Amazon replaces Android with Homegrown OS on Echo Show

Earlier this month, Janko Roettgers reported that Amazon has been preparing to transition much of its hardware lineup from Android to a home-grown, web-centric Linux variant that goes by the name Vega OS. However, the future is NOW… as Vega OS has been hiding in plain sight on the 3rd gen Echo Show 5.

The clearest indication of the cutover is Amazon resetting its software versioning back to 1, as you can see above from Adam Miarka‘s kids variant… which corresponds to significant changes documented in Amazon’s open source disclosures between the new Vega OS and, apparently, legacy Android-based Fire OS. Further evidence presents itself in the fact that the latest Echo Show 5 is no longer capable of Netflix — which aligns with Janko’s Vega SDK build-out reporting, but also possibly Netflix’s minimum hardware footprint for integration.

While there are many challenges in rolling one’s own OS, there are equally many benefits in dropping coding baggage and controlling one’s own destiny… assuming you have the scale to build it out AND attract 3rd party developers. Amazon certainly falls into that category. Even Google themselves have been revamping their smart display side of the Nest house, in moving to Fuchsia. But, it’s yet to be seen if and when Amazon is capable of migrating Fire TV and Fire tablets to Vega OS given the large, established library of Android-based apps. Hm. Emulation, anyone?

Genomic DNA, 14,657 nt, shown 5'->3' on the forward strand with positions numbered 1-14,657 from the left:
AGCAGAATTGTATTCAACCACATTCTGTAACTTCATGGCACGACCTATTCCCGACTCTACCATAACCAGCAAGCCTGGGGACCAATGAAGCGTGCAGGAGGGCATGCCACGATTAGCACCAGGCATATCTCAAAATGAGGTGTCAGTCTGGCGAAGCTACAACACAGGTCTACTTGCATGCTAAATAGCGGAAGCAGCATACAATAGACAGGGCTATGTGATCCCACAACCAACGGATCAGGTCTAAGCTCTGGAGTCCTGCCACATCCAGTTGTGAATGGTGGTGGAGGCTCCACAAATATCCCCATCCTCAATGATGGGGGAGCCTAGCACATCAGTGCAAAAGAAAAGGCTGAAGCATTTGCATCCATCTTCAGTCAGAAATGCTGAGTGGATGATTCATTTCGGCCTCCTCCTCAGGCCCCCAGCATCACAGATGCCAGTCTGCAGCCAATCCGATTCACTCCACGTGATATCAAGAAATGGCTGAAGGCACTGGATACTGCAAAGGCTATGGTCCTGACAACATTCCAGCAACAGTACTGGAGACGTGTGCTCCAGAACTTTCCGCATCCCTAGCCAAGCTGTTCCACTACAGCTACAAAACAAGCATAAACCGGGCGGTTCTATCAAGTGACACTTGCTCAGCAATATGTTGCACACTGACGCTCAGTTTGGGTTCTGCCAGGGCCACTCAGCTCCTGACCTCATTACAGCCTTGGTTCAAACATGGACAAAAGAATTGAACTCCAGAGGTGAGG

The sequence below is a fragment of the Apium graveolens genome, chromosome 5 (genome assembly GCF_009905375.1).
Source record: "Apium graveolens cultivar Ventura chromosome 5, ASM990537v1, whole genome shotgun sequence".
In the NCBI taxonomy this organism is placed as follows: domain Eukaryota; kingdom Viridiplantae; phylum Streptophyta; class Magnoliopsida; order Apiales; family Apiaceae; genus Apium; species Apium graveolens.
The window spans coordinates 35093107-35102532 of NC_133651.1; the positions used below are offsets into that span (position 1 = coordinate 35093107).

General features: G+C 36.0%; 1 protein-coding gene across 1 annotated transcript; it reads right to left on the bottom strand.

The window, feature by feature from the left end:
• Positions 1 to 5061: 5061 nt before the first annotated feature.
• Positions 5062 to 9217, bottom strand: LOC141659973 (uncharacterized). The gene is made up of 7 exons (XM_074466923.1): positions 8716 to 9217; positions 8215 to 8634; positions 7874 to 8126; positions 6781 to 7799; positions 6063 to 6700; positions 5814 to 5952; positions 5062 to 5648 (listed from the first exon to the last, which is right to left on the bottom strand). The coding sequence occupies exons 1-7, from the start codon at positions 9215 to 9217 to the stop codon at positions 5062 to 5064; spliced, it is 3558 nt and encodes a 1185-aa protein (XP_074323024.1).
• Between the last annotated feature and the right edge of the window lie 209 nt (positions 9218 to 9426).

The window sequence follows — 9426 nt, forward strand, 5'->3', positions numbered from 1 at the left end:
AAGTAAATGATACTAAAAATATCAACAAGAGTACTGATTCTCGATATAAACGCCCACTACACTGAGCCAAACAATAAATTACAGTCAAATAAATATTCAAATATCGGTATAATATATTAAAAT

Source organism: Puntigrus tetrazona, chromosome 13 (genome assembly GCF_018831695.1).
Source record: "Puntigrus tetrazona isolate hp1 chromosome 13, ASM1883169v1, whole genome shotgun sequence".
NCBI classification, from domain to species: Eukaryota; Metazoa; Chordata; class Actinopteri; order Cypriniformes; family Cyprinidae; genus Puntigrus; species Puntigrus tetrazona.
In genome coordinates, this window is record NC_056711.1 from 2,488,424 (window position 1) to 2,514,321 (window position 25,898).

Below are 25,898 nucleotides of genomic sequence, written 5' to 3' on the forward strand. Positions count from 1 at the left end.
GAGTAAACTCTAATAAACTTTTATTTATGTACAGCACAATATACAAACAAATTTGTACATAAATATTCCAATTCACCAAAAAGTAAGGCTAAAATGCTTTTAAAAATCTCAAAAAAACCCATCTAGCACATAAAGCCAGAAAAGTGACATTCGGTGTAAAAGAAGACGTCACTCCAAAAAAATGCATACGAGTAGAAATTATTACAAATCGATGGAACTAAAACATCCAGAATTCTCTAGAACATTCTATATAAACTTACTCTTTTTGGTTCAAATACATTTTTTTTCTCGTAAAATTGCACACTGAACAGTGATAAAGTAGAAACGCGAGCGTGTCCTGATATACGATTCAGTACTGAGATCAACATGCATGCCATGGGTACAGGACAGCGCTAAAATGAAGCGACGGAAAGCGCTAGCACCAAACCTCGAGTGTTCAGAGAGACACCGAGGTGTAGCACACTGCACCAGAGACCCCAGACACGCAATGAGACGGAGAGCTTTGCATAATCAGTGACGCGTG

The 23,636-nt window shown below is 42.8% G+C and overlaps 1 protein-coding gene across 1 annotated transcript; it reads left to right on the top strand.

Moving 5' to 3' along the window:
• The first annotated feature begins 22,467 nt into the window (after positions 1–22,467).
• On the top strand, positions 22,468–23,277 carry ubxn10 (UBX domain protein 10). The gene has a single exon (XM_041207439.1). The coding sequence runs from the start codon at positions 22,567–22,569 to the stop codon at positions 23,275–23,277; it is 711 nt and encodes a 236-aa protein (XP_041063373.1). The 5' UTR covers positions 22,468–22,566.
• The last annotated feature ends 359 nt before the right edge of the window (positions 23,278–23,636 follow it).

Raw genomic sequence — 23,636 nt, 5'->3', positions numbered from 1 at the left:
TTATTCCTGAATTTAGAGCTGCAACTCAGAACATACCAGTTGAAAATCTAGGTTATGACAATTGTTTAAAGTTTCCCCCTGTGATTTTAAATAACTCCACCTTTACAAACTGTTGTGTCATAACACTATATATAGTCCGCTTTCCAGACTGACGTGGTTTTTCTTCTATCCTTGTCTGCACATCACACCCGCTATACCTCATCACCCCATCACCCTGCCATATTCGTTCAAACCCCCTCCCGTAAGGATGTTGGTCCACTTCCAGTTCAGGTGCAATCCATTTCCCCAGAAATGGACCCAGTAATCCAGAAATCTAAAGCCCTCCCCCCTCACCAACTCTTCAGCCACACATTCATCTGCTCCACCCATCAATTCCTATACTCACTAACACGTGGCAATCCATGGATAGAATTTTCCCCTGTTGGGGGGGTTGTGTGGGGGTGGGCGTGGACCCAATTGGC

5 thoughts on “Amazon replaces Android with Homegrown OS on Echo Show”

  1. Amazon is doing this to eliminate users from sideloading apps and late last year, they pushed out a firmware update to eliminate users from using an alternate launcher. The Walmart Onn Google driven stream device keep looking better and better as an inexpensive alternative to Fire TV devices.

  2. No, it isn’t backward compatible. The new Vega Fire TV OS is Linux based, so the app developers will have to come up with new Linux versions. It is going to be a mess.

  3. Elias of AFTVNews speculates the new OS could land on new “Lite” versions of Fire TV (and televisions or Fire tablets?), but might not supplant the higher end models, where users are accustomed to a broad selection of apps. I still wonder about transitional emulation on sufficiently powerful hardware. Despite Janko’s reporting, it’s also possible Amazon decides to limit Vega to lighter weight applications, such as these smart speakers and in the car.

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